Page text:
• 19 months ago


    After 9. b4 Nd7? 10. c5, what do we do if Black plays 10... f5?

  • 2 years ago


    Everyone here is invited to join...
  • 4 years ago


    At 16:02, can't black play Bg4?

  • 5 years ago

    IM Nezhmet

    To lgbarn: 9.... a5?! 10. bxa5 Rxa5 11. a4 and Ba3. I beat Biyiasis once in this line.
  • 5 years ago


    Nice vid , plays w3ell with '9, b4 main line with chess mentor

  • 6 years ago

    NM Petrosianic

    Very interesting and I liked the explanations, easy to follow and illuminating.  This c5 idea is good to know and the typical Nf4 response leads to some unpleasantness for Black. ...f5 instead looks more palatable, which leads to a game with mutual chances in my analysis.  I also looked at ...h6, but Black seemed to have problems here.  Anyway, after the opening, I thought both sides played very well.  Perhaps Black could have maximized resistance by keeping things closed after he played f6 although probably too many weaknesses in the position.  In any case, White had the better pieces and could expect to make further progress via the a -file or by targeting d6.  A clever effort by both players and an enjoyable lecture.

  • 6 years ago


    very instructive

  • 6 years ago


    @vladiminduce: after 25...Ree8? 26.Rc7 gives white a major advantage, for example 26... Rxc7 bxc7 and now there is no stopping Bb6, and Rd1-d8.  Since black cannot take on c7, then something like 26...Rb8 leaves white with much more active pieces and a great game, probably winning.


    Black has blundered in a fairly drawish line to allow this though.  For example, 25...Rec6 is a much better move that should draw, and rybka says 24...Rd6 (with Rad8 coming) is completely equal.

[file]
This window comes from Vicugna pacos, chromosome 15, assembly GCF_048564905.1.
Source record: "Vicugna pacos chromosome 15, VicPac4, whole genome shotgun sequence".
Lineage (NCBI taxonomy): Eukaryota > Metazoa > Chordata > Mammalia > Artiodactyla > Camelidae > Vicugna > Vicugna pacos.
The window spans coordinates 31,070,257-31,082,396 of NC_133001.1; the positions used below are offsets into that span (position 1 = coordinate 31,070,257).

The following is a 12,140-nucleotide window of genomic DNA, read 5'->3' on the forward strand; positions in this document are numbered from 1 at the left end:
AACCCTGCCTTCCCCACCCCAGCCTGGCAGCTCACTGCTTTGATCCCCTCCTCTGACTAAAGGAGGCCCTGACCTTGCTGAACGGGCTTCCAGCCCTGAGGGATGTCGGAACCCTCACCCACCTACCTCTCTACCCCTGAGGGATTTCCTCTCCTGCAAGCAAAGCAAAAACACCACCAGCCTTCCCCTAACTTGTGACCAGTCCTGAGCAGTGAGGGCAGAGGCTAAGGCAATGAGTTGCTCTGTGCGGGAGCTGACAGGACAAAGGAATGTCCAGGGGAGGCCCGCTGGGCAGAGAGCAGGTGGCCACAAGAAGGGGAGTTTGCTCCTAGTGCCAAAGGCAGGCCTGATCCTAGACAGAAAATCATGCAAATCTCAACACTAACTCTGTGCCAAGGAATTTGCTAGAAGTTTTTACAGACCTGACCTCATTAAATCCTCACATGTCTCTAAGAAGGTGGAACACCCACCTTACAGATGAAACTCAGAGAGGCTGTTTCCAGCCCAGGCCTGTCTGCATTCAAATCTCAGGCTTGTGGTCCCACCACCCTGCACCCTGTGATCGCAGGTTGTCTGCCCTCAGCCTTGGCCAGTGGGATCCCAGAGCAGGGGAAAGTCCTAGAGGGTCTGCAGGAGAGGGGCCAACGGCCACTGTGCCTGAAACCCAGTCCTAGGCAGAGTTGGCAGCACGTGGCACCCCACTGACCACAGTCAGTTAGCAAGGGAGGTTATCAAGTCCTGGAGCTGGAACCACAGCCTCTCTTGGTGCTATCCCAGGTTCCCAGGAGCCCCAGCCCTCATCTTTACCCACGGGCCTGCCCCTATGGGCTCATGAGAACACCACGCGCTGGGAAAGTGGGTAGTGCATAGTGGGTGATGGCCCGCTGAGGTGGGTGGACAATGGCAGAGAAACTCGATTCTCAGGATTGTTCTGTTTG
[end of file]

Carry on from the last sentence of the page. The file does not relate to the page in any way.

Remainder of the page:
good luck.



    ps. Nice video, very useful for me.  Where can I find the forum for game discussion?  That sounds interesting.

  • 6 years ago


    nice video

  • 6 years ago


    You going into commonly questioned lines make you very unique and a remarkable video maker =]

  • 6 years ago


    Very well exposed. Thank you.

  • 6 years ago


    Great session. Thank you so much!!!

  • 6 years ago


    You know, I do use 1.c4 to keep out the Gruenfeld, and that is a nice little nuance of this presentation.

    Another very significant theme that runs through this approach is White's willingness to part with the dark squared Bishop.  This is the kind of decision that I'd never make OTB because it's a bit antithetic to a principled approach to White's side of a King's Indian.  Opening preparation is the place to make decisions that you couldn't make during play. 

    I'll have to try this.

  • 6 years ago


    hi there mark. great video!!!!!!!!!!!!!!!! i was wondering if you could give me some advice on improving my game? im better than a begginer bt a good way but cant seem to make the next step up? iv been playing for just under 2 months. could you give me any advice on wgat to do next?

  • 6 years ago


    always a good look homie.
  • 6 years ago


    An awesome explanation, some another opening explanation please ?

  • 6 years ago


    Great video - the opening advice is good and the explanation of the tactical ending was great - what a time scramble that must have been!

  • 6 years ago


    #10, gives black time. c5 seems more forward for white,much like closing the position. w/ b. and r. pawn to advance or pxp     w/ bishop on r. file

  • 6 years ago

    IM DanielRensch

    This video was really clear and instructive...

  • 6 years ago



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